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Foresthill boy’s legacy will be one of perseverance

Max Herlehy was full of joy, father says
By: Bridget Jones, Journal Staff Writer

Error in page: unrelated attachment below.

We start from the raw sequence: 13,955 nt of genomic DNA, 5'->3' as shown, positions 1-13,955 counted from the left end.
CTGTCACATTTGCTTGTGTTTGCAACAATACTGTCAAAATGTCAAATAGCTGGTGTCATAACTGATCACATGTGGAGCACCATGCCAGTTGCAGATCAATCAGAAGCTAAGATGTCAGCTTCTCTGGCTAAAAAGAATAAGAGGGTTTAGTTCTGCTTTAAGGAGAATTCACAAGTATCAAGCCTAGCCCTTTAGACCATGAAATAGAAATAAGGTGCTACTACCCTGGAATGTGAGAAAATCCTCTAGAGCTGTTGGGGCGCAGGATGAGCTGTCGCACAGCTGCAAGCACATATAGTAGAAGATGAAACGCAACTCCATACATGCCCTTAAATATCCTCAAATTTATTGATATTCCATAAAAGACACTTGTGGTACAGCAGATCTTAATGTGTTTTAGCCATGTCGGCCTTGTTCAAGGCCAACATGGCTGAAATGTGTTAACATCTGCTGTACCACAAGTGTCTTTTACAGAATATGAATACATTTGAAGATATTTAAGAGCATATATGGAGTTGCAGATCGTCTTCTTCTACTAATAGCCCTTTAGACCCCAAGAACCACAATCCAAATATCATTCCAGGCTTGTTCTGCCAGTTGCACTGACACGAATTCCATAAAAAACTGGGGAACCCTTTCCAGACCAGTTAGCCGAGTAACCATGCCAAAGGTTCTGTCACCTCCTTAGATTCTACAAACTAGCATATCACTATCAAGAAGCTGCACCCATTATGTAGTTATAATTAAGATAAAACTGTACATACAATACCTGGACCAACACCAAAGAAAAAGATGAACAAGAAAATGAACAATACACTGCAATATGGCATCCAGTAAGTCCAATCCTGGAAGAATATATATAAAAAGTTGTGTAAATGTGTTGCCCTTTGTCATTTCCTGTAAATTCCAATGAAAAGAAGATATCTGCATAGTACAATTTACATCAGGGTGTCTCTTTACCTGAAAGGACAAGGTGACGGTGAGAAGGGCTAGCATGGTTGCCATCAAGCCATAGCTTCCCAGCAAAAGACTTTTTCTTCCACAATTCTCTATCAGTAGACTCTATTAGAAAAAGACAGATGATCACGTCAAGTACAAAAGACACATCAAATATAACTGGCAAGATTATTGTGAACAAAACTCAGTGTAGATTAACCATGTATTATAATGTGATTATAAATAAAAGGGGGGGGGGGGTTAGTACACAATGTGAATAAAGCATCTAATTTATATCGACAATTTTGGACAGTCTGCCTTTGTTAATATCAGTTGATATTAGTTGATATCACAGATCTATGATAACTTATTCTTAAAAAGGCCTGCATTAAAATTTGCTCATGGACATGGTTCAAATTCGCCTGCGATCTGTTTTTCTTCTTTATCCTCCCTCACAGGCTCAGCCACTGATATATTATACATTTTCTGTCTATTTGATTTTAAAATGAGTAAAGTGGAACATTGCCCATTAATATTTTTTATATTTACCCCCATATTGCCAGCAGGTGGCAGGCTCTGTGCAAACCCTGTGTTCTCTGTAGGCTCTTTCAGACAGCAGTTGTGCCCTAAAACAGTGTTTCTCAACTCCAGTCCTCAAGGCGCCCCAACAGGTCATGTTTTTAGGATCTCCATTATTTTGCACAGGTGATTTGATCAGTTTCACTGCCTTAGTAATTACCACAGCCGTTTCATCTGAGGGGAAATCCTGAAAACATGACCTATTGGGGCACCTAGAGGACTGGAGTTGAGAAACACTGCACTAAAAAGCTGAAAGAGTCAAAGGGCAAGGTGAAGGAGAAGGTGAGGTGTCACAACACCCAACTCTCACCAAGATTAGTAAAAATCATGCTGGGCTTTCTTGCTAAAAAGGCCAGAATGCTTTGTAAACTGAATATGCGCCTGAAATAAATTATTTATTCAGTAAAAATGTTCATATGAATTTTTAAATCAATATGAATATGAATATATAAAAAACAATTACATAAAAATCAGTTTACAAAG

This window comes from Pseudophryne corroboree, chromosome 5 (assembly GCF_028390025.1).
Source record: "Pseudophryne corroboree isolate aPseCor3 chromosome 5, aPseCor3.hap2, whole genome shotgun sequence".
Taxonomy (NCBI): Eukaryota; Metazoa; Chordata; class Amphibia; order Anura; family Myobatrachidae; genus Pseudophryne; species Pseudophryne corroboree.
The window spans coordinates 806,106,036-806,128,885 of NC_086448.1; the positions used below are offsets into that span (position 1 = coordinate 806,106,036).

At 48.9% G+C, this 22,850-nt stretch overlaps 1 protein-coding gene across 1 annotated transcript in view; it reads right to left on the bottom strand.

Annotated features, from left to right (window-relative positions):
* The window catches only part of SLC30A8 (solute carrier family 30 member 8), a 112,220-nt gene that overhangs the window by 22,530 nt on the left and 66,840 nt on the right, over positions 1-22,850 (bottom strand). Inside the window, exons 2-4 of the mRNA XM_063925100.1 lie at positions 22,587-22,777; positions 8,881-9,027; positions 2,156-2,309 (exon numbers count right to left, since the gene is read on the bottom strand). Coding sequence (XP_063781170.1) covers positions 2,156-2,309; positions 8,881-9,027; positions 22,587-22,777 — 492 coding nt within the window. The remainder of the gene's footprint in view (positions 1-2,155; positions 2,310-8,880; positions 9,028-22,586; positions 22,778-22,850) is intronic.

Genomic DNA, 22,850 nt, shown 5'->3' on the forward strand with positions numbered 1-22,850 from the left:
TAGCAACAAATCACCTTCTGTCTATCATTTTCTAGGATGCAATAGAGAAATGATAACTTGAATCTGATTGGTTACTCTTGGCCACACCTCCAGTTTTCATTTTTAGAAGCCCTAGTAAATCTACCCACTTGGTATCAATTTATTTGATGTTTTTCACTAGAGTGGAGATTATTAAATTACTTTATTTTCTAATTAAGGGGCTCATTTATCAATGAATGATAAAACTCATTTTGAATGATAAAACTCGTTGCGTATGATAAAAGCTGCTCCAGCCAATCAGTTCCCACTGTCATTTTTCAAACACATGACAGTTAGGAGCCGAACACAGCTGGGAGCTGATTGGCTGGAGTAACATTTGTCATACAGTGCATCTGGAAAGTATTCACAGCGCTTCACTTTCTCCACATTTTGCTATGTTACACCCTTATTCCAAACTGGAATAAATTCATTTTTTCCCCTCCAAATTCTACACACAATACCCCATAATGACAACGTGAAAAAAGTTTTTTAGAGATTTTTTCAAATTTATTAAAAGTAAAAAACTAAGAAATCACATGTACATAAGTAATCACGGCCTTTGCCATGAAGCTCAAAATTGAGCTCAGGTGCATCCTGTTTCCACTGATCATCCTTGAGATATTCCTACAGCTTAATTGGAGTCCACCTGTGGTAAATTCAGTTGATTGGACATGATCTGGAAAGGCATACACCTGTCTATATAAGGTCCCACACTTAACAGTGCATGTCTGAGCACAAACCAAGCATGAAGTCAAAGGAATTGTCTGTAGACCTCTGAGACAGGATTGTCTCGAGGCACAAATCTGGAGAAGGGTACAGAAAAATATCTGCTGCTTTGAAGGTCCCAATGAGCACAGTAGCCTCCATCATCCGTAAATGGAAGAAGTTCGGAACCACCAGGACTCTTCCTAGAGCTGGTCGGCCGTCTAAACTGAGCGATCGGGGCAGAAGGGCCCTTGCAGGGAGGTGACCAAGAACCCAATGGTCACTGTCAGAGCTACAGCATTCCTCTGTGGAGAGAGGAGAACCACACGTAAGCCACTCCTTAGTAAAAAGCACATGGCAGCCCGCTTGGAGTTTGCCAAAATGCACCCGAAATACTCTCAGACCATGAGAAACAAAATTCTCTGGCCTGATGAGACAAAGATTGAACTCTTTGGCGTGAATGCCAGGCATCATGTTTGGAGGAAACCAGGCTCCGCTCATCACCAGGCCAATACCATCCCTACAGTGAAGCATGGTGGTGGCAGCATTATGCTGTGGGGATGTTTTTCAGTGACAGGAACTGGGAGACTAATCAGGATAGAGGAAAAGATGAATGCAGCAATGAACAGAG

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A Foresthill boy who was his father’s best friend lost his battle with cancer this past week. Max Herlehy, 9, a Foresthill Elementary School student, was diagnosed with acute lymphoblastic leukemia when he was 2 years old, shortly after his family moved to Foresthill, said Jim Herlehy, Max’s father and Foresthill High School football coach. Over the years the Foresthill community has held a plethora of fundraisers in Max’s name including the most recent Bike Away from Cancer held earlier this month. Jim Herlehy said Friday his son had many loves during his lifetime. “I would say to categorize the type of boy he is, I would say imaginative, and very loving and a very honest boy,” Herlehy said. “As far as some of the other things he enjoyed doing most is he valued his friends a lot, and he loved dressing up and using his imagination whether it was the (Avatar: The Last) Airbender cartoons … or he was big superhero fan, so he was always dressing up as superheroes and making superheroes.” Herlehy said he was touched by the love Max’s community had for him. “There was just an outpouring of love and support from the community for Maxwell,” he said. “He was just one of those kind souls and big-hearted kids. He was always around. He was at my football practices and on the sidelines of my football games. The Wildfires were very important to him. It’s very touching the response we have always gotten from the community.” In a September 2009 Journal report, a former member of the Foresthill High School football team referred to Max as a family member. “He’s like a little brother to all the football players,” said Jim Anderson, a 2007 graduate who played linebacker and running back. “Last season, one of our players got hurt, and Max was running around grabbing the medical tape and making sure everything was OK.” Fundraisers began for the “I Love Max” fund when Max relapsed at age 5. “Anybody who’s met (the Herlehys) just dropped anything they were doing to help,” Anderson said in 2009. “When you hear of something happening to, especially Jim, who’s like a small-town celebrity, we all wanted to help.” On Friday Foresthill resident Margie Miller, 12, had 13 inches of her hair cut and donated to Locks of Love in memory of Max, who passed away Wednesday. “I have been wanting to get my hair cut for awhile, and I figured it would be a great cause,” Miller said. “I just thought that it would be a good thing to do.” Miller said she heard about Max in the local community, and the message she wanted to send to Max’s family is that he is in a better place and is not suffering anymore. Herlehy said Friday a memorial service hadn’t been planned yet, but one thing was sure to be included. “We have decided when we have it it’s going to be something where everyone dresses up,” he said. “It was that important to him.” Herlehy said Max would have a message he would want to leave behind. “My guess would be somewhere along the lines of stay positive and persevere,” Herlehy said. “He never felt sorry for himself and never let those situations dictate his attitude. He was always a very positive person who looked on the bright side of things and looked toward the positive of people. So, I would say his message or his legacy would be one of persevering. And just joy and happiness. He was full of joy.” On Friday Jim Roberts, principal of Foresthill Elementary School, said community members’ lives were enriched by Max. “Max was an absolute inspiration to our school and community,” Roberts said. “The lives he touched in his short time with us were enriched by his love of life and indomitable spirit. The outpouring of love and affection we have seen since his passing are indicative of the impact this young man had on us all. We were all privileged to have known and loved him. As much as we will miss him, we also know he is now in a better place.” Max is survived by his father and mother, Jamie, as well as younger sister, Baylor, 7, and brother, Sam, 6. Herlehy said it was hard to communicate everything that Max was. “I would say the toughest thing would be to try to summarize your child in a paragraph,” he said. “There was just so much more. He was my best friend.” Reach Bridget Jones at bridgetj@goldcountrymedia.com